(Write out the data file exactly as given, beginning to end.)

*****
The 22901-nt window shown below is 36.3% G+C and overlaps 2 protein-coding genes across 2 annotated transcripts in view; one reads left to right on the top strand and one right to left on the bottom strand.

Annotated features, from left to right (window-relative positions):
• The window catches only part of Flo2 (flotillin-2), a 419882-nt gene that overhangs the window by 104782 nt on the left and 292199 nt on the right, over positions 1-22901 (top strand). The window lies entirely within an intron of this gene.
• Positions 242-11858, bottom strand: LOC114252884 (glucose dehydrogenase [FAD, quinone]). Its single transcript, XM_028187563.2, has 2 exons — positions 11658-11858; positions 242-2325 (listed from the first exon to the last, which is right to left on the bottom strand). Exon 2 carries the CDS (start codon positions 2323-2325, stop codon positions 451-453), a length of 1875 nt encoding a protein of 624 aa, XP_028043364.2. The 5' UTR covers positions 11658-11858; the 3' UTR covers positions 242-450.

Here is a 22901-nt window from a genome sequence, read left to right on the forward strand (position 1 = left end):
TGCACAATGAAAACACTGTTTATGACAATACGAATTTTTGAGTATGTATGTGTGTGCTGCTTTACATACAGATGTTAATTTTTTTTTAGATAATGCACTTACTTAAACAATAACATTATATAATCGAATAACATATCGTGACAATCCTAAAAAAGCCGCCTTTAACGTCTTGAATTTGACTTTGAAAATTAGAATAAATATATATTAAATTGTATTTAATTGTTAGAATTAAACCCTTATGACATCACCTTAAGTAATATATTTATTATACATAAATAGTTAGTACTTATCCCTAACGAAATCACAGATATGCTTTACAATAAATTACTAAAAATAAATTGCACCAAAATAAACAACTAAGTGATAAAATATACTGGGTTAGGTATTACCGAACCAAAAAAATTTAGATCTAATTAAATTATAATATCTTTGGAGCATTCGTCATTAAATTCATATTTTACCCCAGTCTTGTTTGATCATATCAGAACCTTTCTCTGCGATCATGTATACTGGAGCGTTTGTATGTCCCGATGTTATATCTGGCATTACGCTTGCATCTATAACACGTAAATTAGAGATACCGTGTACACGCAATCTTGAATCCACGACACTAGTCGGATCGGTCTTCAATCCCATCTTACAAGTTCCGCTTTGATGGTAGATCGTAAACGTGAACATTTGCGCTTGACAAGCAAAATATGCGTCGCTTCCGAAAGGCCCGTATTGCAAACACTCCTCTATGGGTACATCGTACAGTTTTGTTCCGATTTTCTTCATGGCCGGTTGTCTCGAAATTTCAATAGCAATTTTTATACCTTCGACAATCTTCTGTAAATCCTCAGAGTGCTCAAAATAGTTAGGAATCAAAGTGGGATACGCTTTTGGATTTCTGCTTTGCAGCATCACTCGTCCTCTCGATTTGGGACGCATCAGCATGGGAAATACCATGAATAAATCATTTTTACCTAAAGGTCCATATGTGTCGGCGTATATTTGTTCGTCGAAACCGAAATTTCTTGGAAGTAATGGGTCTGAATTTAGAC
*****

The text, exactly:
The 22901-nt window shown below is 36.3% G+C and overlaps 2 protein-coding genes across 2 annotated transcripts in view; one reads left to right on the top strand and one right to left on the bottom strand.

Annotated features, from left to right (window-relative positions):
• The window catches only part of Flo2 (flotillin-2), a 419882-nt gene that overhangs the window by 104782 nt on the left and 292199 nt on the right, over positions 1-22901 (top strand). The window lies entirely within an intron of this gene.
• Positions 242-11858, bottom strand: LOC114252884 (glucose dehydrogenase [FAD, quinone]). Its single transcript, XM_028187563.2, has 2 exons — positions 11658-11858; positions 242-2325 (listed from the first exon to the last, which is right to left on the bottom strand). Exon 2 carries the CDS (start codon positions 2323-2325, stop codon positions 451-453), a length of 1875 nt encoding a protein of 624 aa, XP_028043364.2. The 5' UTR covers positions 11658-11858; the 3' UTR covers positions 242-450.

Here is a 22901-nt window from a genome sequence, read left to right on the forward strand (position 1 = left end):
TGCACAATGAAAACACTGTTTATGACAATACGAATTTTTGAGTATGTATGTGTGTGCTGCTTTACATACAGATGTTAATTTTTTTTTAGATAATGCACTTACTTAAACAATAACATTATATAATCGAATAACATATCGTGACAATCCTAAAAAAGCCGCCTTTAACGTCTTGAATTTGACTTTGAAAATTAGAATAAATATATATTAAATTGTATTTAATTGTTAGAATTAAACCCTTATGACATCACCTTAAGTAATATATTTATTATACATAAATAGTTAGTACTTATCCCTAACGAAATCACAGATATGCTTTACAATAAATTACTAAAAATAAATTGCACCAAAATAAACAACTAAGTGATAAAATATACTGGGTTAGGTATTACCGAACCAAAAAAATTTAGATCTAATTAAATTATAATATCTTTGGAGCATTCGTCATTAAATTCATATTTTACCCCAGTCTTGTTTGATCATATCAGAACCTTTCTCTGCGATCATGTATACTGGAGCGTTTGTATGTCCCGATGTTATATCTGGCATTACGCTTGCATCTATAACACGTAAATTAGAGATACCGTGTACACGCAATCTTGAATCCACGACACTAGTCGGATCGGTCTTCAATCCCATCTTACAAGTTCCGCTTTGATGGTAGATCGTAAACGTGAACATTTGCGCTTGACAAGCAAAATATGCGTCGCTTCCGAAAGGCCCGTATTGCAAACACTCCTCTATGGGTACATCGTACAGTTTTGTTCCGATTTTCTTCATGGCCGGTTGTCTCGAAATTTCAATAGCAATTTTTATACCTTCGACAATCTTCTGTAAATCCTCAGAGTGCTCAAAATAGTTAGGAATCAAAGTGGGATACGCTTTTGGATTTCTGCTTTGCAGCATCACTCGTCCTCTCGATTTGGGACGCATCAGCATGGGAAATACCATGAATAAATCATTTTTACCTAAAGGTCCATATGTGTCGGCGTATATTTGTTCGTCGAAACCGAAATTTCTTGGAAGTAATGGGTCTGAATTTAGAC